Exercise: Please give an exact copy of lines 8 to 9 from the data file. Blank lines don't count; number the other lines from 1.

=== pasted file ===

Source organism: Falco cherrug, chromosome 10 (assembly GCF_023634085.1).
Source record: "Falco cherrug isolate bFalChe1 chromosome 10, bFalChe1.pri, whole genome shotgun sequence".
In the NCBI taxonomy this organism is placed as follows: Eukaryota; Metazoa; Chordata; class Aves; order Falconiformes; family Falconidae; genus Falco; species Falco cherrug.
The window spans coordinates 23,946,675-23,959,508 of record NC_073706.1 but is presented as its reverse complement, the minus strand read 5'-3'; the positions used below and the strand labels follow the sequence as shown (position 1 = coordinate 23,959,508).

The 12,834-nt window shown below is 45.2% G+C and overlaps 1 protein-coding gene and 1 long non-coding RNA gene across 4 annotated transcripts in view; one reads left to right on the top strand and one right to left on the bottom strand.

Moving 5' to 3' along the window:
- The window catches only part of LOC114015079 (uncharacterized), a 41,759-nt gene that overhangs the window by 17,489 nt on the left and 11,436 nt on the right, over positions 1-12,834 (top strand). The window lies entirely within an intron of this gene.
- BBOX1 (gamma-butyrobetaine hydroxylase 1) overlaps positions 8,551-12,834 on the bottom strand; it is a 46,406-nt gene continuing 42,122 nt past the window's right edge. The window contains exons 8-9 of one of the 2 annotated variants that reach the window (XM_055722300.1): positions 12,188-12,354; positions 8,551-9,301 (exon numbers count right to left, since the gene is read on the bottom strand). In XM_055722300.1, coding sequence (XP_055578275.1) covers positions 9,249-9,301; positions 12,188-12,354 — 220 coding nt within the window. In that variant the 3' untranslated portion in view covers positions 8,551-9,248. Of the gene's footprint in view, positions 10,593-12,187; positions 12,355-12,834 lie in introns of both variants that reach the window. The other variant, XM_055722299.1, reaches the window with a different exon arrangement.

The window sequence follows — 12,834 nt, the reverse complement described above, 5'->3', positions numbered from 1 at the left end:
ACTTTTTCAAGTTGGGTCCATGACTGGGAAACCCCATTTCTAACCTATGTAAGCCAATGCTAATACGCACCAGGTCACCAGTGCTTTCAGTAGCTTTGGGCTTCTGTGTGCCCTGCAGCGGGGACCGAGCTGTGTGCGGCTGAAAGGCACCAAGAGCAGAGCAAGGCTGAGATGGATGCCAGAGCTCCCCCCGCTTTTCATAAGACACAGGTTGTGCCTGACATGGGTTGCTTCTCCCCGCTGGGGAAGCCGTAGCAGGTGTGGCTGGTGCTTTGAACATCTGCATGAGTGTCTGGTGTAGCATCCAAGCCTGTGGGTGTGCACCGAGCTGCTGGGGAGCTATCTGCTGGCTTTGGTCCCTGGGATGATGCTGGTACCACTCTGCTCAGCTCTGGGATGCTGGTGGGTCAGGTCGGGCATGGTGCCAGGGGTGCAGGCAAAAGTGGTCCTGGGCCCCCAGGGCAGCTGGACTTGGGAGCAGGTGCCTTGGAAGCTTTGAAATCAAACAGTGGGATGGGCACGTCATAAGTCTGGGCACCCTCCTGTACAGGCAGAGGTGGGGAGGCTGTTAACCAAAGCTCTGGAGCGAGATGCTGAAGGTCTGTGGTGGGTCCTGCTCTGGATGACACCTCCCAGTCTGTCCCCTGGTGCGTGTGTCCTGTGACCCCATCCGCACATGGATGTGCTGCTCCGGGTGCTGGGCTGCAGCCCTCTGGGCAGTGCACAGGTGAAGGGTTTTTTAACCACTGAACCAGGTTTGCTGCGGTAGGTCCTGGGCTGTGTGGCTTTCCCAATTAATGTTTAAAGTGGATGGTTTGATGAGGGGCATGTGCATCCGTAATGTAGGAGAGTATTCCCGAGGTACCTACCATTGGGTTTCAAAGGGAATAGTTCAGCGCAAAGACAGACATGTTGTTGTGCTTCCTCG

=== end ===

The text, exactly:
- BBOX1 (gamma-butyrobetaine hydroxylase 1) overlaps positions 8,551-12,834 on the bottom strand; it is a 46,406-nt gene continuing 42,122 nt past the window's right edge. The window contains exons 8-9 of one of the 2 annotated variants that reach the window (XM_055722300.1): positions 12,188-12,354; positions 8,551-9,301 (exon numbers count right to left, since the gene is read on the bottom strand). In XM_055722300.1, coding sequence (XP_055578275.1) covers positions 9,249-9,301; positions 12,188-12,354 — 220 coding nt within the window. In that variant the 3' untranslated portion in view covers positions 8,551-9,248. Of the gene's footprint in view, positions 10,593-12,187; positions 12,355-12,834 lie in introns of both variants that reach the window. The other variant, XM_055722299.1, reaches the window with a different exon arrangement.

The window sequence follows — 12,834 nt, the reverse complement described above, 5'->3', positions numbered from 1 at the left end: